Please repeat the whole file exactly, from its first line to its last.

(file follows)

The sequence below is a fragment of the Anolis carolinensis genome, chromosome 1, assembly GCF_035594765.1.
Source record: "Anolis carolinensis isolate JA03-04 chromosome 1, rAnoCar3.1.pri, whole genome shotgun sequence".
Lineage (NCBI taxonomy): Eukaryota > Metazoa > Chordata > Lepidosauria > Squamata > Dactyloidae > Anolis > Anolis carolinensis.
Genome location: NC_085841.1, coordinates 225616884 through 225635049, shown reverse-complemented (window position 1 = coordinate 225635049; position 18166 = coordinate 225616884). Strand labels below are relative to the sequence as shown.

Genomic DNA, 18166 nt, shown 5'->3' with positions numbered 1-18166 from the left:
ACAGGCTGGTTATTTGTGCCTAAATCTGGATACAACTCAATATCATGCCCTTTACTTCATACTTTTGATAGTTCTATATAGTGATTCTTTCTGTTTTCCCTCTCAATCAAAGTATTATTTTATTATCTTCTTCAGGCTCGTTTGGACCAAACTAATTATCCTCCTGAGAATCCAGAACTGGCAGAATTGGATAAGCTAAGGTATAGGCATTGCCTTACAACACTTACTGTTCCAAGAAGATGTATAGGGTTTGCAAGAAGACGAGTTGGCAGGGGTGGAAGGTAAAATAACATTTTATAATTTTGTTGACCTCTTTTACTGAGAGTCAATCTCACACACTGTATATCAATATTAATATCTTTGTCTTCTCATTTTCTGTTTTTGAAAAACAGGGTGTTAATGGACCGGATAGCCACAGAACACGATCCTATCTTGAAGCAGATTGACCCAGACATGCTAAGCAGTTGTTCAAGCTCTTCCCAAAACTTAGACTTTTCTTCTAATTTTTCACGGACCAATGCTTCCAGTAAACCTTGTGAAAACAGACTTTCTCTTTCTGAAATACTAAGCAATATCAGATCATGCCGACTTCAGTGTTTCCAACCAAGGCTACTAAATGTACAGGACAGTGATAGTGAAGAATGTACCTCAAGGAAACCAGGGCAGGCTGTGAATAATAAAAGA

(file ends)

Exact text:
The sequence below is a fragment of the Anolis carolinensis genome, chromosome 1, assembly GCF_035594765.1.
Source record: "Anolis carolinensis isolate JA03-04 chromosome 1, rAnoCar3.1.pri, whole genome shotgun sequence".
Lineage (NCBI taxonomy): Eukaryota > Metazoa > Chordata > Lepidosauria > Squamata > Dactyloidae > Anolis > Anolis carolinensis.
Genome location: NC_085841.1, coordinates 225616884 through 225635049, shown reverse-complemented (window position 1 = coordinate 225635049; position 18166 = coordinate 225616884). Strand labels below are relative to the sequence as shown.

Genomic DNA, 18166 nt, shown 5'->3' with positions numbered 1-18166 from the left:
ACAGGCTGGTTATTTGTGCCTAAATCTGGATACAACTCAATATCATGCCCTTTACTTCATACTTTTGATAGTTCTATATAGTGATTCTTTCTGTTTTCCCTCTCAATCAAAGTATTATTTTATTATCTTCTTCAGGCTCGTTTGGACCAAACTAATTATCCTCCTGAGAATCCAGAACTGGCAGAATTGGATAAGCTAAGGTATAGGCATTGCCTTACAACACTTACTGTTCCAAGAAGATGTATAGGGTTTGCAAGAAGACGAGTTGGCAGGGGTGGAAGGTAAAATAACATTTTATAATTTTGTTGACCTCTTTTACTGAGAGTCAATCTCACACACTGTATATCAATATTAATATCTTTGTCTTCTCATTTTCTGTTTTTGAAAAACAGGGTGTTAATGGACCGGATAGCCACAGAACACGATCCTATCTTGAAGCAGATTGACCCAGACATGCTAAGCAGTTGTTCAAGCTCTTCCCAAAACTTAGACTTTTCTTCTAATTTTTCACGGACCAATGCTTCCAGTAAACCTTGTGAAAACAGACTTTCTCTTTCTGAAATACTAAGCAATATCAGATCATGCCGACTTCAGTGTTTCCAACCAAGGCTACTAAATGTACAGGACAGTGATAGTGAAGAATGTACCTCAAGGAAACCAGGGCAGGCTGTGAATAATAAAAGA